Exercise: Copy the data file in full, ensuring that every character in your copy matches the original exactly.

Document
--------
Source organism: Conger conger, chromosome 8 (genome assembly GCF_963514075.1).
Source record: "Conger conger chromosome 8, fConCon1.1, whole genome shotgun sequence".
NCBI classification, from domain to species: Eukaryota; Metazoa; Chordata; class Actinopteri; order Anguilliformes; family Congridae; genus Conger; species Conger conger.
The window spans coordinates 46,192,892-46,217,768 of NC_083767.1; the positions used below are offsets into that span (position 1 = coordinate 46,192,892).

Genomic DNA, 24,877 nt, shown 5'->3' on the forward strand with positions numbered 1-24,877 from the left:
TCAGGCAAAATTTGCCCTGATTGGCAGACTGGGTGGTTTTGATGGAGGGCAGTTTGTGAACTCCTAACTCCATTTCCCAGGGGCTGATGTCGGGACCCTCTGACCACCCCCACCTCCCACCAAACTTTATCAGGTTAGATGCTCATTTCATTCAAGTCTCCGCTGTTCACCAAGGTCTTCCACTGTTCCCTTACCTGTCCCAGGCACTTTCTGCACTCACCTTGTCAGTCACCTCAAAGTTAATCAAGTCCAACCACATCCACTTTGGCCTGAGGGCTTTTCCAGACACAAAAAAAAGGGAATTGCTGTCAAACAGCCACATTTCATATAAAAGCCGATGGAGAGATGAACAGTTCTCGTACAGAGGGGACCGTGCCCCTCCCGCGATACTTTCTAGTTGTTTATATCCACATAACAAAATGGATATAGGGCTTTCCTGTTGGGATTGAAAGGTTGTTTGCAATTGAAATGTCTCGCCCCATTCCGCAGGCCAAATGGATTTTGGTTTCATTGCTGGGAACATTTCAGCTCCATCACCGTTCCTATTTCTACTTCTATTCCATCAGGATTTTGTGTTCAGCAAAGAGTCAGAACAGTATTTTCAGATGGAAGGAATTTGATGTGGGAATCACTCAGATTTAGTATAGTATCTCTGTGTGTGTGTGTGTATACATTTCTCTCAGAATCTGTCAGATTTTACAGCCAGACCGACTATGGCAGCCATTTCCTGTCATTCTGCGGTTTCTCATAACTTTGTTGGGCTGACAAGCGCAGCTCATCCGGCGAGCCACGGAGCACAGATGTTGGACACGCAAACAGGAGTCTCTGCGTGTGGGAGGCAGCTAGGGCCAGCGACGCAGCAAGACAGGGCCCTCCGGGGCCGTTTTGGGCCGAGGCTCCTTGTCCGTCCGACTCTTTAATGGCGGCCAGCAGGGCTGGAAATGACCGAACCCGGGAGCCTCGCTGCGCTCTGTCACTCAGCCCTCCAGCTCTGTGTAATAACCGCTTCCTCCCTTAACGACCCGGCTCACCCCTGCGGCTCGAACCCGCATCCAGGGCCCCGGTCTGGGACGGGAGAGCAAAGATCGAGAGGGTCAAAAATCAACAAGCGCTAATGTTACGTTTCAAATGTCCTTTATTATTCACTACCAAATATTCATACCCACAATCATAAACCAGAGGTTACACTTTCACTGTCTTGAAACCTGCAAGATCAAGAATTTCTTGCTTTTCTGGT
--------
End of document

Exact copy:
Source organism: Conger conger, chromosome 8 (genome assembly GCF_963514075.1).
Source record: "Conger conger chromosome 8, fConCon1.1, whole genome shotgun sequence".
NCBI classification, from domain to species: Eukaryota; Metazoa; Chordata; class Actinopteri; order Anguilliformes; family Congridae; genus Conger; species Conger conger.
The window spans coordinates 46,192,892-46,217,768 of NC_083767.1; the positions used below are offsets into that span (position 1 = coordinate 46,192,892).

Genomic DNA, 24,877 nt, shown 5'->3' on the forward strand with positions numbered 1-24,877 from the left:
TCAGGCAAAATTTGCCCTGATTGGCAGACTGGGTGGTTTTGATGGAGGGCAGTTTGTGAACTCCTAACTCCATTTCCCAGGGGCTGATGTCGGGACCCTCTGACCACCCCCACCTCCCACCAAACTTTATCAGGTTAGATGCTCATTTCATTCAAGTCTCCGCTGTTCACCAAGGTCTTCCACTGTTCCCTTACCTGTCCCAGGCACTTTCTGCACTCACCTTGTCAGTCACCTCAAAGTTAATCAAGTCCAACCACATCCACTTTGGCCTGAGGGCTTTTCCAGACACAAAAAAAAGGGAATTGCTGTCAAACAGCCACATTTCATATAAAAGCCGATGGAGAGATGAACAGTTCTCGTACAGAGGGGACCGTGCCCCTCCCGCGATACTTTCTAGTTGTTTATATCCACATAACAAAATGGATATAGGGCTTTCCTGTTGGGATTGAAAGGTTGTTTGCAATTGAAATGTCTCGCCCCATTCCGCAGGCCAAATGGATTTTGGTTTCATTGCTGGGAACATTTCAGCTCCATCACCGTTCCTATTTCTACTTCTATTCCATCAGGATTTTGTGTTCAGCAAAGAGTCAGAACAGTATTTTCAGATGGAAGGAATTTGATGTGGGAATCACTCAGATTTAGTATAGTATCTCTGTGTGTGTGTGTGTATACATTTCTCTCAGAATCTGTCAGATTTTACAGCCAGACCGACTATGGCAGCCATTTCCTGTCATTCTGCGGTTTCTCATAACTTTGTTGGGCTGACAAGCGCAGCTCATCCGGCGAGCCACGGAGCACAGATGTTGGACACGCAAACAGGAGTCTCTGCGTGTGGGAGGCAGCTAGGGCCAGCGACGCAGCAAGACAGGGCCCTCCGGGGCCGTTTTGGGCCGAGGCTCCTTGTCCGTCCGACTCTTTAATGGCGGCCAGCAGGGCTGGAAATGACCGAACCCGGGAGCCTCGCTGCGCTCTGTCACTCAGCCCTCCAGCTCTGTGTAATAACCGCTTCCTCCCTTAACGACCCGGCTCACCCCTGCGGCTCGAACCCGCATCCAGGGCCCCGGTCTGGGACGGGAGAGCAAAGATCGAGAGGGTCAAAAATCAACAAGCGCTAATGTTACGTTTCAAATGTCCTTTATTATTCACTACCAAATATTCATACCCACAATCATAAACCAGAGGTTACACTTTCACTGTCTTGAAACCTGCAAGATCAAGAATTTCTTGCTTTTCTGGT